When referring to the role of Heydar Aliyev in reviving the Azerbaijani flag, it should be noted that his decision to that end had been made earlier, when Azerbaijan was part of the USSR. Later, after the Soviet collapse, other republics of the USSR followed suit, proclaiming their historic state attributes. 

On November 17, 2007 President Ilham Aliyev issued a decree "On instituting the Day of State Flag of the Azerbaijan Republic". According to the decree, the National Flag Day is marked in the country every year on November 9. The provisions of the decree indicate the great importance of the tricolor flag for the Azerbaijani people.  "In remembrance of the Azerbaijan Democratic Republic this flag demonstrates our commitment to the ideas of freedom, national values and global ideals," it said.

The same year the president enacted the decree "On establishing the Flag Square in Baku". According to that document, space occupying 20,000 square meters was set up at the Bayil cape, and work began there to install a flag that is 60 meters wide, 75 meters high and weighs 350 kg on a flagpole rising 162 meters above the ground; the construction of the Flag Museum was launched as well. On September 1, 2010 the flag was solemnly hoisted to the planned height.

So, the blue color on the Azerbaijani flag is the color of the universe, grandeur and wealth and means Turkism and freedom of the Turkic people; the red color implies modernity and everything contemporary; the green one refers to Islamic ideology. The red color also implies the memory of the heroic struggle of the nation against the invaders. This is the color of revolution, of a victorious war. The flags raised in the late 18th century in Europe for the sake of democracy and freedom were of red color.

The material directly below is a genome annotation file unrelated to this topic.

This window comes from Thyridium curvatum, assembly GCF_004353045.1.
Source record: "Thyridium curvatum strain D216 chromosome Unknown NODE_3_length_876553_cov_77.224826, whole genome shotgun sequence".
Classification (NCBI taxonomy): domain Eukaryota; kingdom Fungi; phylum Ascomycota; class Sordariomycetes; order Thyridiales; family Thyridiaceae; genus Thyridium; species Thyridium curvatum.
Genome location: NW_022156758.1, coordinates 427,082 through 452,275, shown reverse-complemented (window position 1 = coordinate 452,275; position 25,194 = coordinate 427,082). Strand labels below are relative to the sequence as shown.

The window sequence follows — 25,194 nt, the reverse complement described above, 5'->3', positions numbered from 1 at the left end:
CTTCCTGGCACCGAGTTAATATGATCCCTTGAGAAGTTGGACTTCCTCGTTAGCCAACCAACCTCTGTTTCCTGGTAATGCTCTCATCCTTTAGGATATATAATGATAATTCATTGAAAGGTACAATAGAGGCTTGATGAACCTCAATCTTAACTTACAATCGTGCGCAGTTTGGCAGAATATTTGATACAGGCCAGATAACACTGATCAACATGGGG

As for the crescent and the octagonal star in the red background, it is noteworthy that in the past the crescent was a symbol of the Byzantine Empire. Afterwards, when Constantinople was invaded by the Turks, the crescent was recognized by the entire Muslim world, implying a symbol of unity, statehood, freedom and assistance.

Regarding the octagonal star there are several versions. Here are some of them: the number of edges of the star should correspond the number of letters in the country's name, written in the old alphabet.

The word "Azerbaijan", written in the old alphabet, has eight letters, which is due to the existence of eight independent Turkic states; the names of eight great commanders; the resistance to wind of the octagonal make-shift homes of the ancient Turks; it is also a symbol of the unity of eight khanates, which existed in northern Azerbaijan. 

Today the Azerbaijani flag is recognizable. The symbol of the independent Azerbaijani state is seen above many political rostrums and international organizations. The Azerbaijanis take a lot of pride in celebrating the 95th anniversary of the flag. We owe this to the people who have carried it through the years of both prosperity and oblivion, the fall and revival of the Azerbaijani statehood. And now we cherish the dream that the Azerbaijani flag will rise high above the liberated Karabakh lands as a symbol of the integral Azerbaijan.